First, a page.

3 Ways to Translate In-Person Content for a Digital Audience
As participants in an online program, we’ve all had that lacking experience when viewing a live stream of an in-person session where a joke or question was told in the room, off mic, which we missed. We hear a laugh, possibly see others nodding in the room, but cannot follow the interaction because we’re missing the vibe in the room, which in turn, takes us out of engaging in the session.
While we keep moving forward with audiences accessing events and sessions through various modalities, in content planning, we need to include a step for not only assessing content, but also determining if the session translates well in a digital setting.
Let’s look at the easiest areas of assessment when it comes to session translation for audiences.
Distractions are everywhere when it comes to a digital audience. Review the duration of your session. While in-person sessions tend to be on the longer side, that won’t necessarily work for online participants. To shorten the session, consider ideas such as minimizing introductions or sponsor information, if applicable, and including those details in a digital environment or in pre-promotion of the event.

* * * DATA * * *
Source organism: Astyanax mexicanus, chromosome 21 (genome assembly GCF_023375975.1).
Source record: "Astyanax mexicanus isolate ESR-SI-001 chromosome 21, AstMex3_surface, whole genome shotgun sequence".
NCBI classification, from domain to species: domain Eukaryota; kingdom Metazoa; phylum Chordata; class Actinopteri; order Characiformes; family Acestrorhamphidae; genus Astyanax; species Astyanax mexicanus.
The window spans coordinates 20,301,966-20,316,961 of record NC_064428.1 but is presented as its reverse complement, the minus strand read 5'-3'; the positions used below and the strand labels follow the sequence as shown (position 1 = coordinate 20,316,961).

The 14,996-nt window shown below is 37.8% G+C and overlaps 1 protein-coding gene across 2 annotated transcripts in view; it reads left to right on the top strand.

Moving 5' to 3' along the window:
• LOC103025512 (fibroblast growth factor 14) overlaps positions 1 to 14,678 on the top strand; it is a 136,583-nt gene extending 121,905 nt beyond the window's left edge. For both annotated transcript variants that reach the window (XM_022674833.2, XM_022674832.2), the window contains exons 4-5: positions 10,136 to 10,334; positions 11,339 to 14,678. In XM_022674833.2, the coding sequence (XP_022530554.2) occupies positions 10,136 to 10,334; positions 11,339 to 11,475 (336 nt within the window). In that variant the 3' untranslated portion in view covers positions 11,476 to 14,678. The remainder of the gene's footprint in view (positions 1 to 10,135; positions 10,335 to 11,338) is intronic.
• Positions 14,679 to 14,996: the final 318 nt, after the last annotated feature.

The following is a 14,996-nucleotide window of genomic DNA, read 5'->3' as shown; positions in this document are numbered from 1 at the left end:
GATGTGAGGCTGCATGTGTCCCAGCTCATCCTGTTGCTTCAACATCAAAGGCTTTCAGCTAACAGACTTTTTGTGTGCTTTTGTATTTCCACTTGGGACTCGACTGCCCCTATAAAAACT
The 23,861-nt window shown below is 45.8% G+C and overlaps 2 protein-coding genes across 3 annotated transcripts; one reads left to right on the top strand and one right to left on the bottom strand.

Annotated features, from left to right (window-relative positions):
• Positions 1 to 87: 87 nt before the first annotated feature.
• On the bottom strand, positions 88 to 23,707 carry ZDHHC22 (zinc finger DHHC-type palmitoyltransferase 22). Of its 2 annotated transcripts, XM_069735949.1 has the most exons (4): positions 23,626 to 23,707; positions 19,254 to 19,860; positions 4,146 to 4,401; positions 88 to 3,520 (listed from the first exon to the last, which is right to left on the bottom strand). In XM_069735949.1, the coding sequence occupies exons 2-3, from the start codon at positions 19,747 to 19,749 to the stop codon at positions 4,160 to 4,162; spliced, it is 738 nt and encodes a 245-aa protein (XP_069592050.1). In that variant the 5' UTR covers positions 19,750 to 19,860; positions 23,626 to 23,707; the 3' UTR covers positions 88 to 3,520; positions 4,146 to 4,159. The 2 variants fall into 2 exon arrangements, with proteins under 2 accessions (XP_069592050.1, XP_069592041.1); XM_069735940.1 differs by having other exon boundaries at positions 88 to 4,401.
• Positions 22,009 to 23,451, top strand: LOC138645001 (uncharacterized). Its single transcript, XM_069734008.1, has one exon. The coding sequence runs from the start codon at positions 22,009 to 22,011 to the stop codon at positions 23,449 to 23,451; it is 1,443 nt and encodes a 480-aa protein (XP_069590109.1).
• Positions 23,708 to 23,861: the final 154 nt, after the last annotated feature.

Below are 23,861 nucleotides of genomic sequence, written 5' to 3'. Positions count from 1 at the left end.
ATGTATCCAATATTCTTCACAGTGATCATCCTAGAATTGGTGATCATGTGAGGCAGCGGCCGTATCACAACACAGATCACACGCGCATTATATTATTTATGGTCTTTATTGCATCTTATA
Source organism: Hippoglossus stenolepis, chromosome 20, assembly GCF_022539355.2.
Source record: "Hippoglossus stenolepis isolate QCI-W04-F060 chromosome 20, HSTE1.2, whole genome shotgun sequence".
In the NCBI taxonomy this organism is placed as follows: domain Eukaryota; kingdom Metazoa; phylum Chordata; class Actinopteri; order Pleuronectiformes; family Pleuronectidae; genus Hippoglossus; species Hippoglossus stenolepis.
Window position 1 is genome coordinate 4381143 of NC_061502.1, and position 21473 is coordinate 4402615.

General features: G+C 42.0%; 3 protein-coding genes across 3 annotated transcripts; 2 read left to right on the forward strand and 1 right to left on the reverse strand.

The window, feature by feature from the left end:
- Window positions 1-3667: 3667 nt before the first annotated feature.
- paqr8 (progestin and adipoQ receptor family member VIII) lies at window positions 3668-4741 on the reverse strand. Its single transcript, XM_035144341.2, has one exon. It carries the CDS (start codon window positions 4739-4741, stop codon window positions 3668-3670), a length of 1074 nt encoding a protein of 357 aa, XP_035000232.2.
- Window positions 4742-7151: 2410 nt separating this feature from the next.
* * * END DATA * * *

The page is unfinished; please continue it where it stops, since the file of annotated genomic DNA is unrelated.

Engagement or Group Activities
Online audiences want tangible items and education when attending an event digitally. Explore group or networking activities that were part of an onsite session for what would work well and convey the same session message to online participants. If you come up short on ways the activity could translate, consider removing the activity or modifying it for online participation. A tip: when initially working on a session, include discussions for a modified version of the session to ensure it’s ready for online posting for maximum engagement from on demand views.
Session Message and Outcomes
Assess what the goal and message are for the session and how those will be achieved. Ask yourself if they are easily attainable for multiple audience types and if not, how can you modify them to be received and achieved? Remember that even after an event concludes, you still want participants to engage in your content and be building a customer loyalty and brand advocates.
It’s not enough anymore to simply provide access to recordings from an in-person event, on demand. Participants that missed out need a connection and a starting point on their journey to seeking out your content on a regular basis. They need to feel engaged and motivated to learn more and follow you for upcoming events, sessions and inspiration.
Interested in learning more about content assessment? Join us for the Parallel Event Summit: Paving the Way for Audience Focused Experiences on June 28th. Register today!
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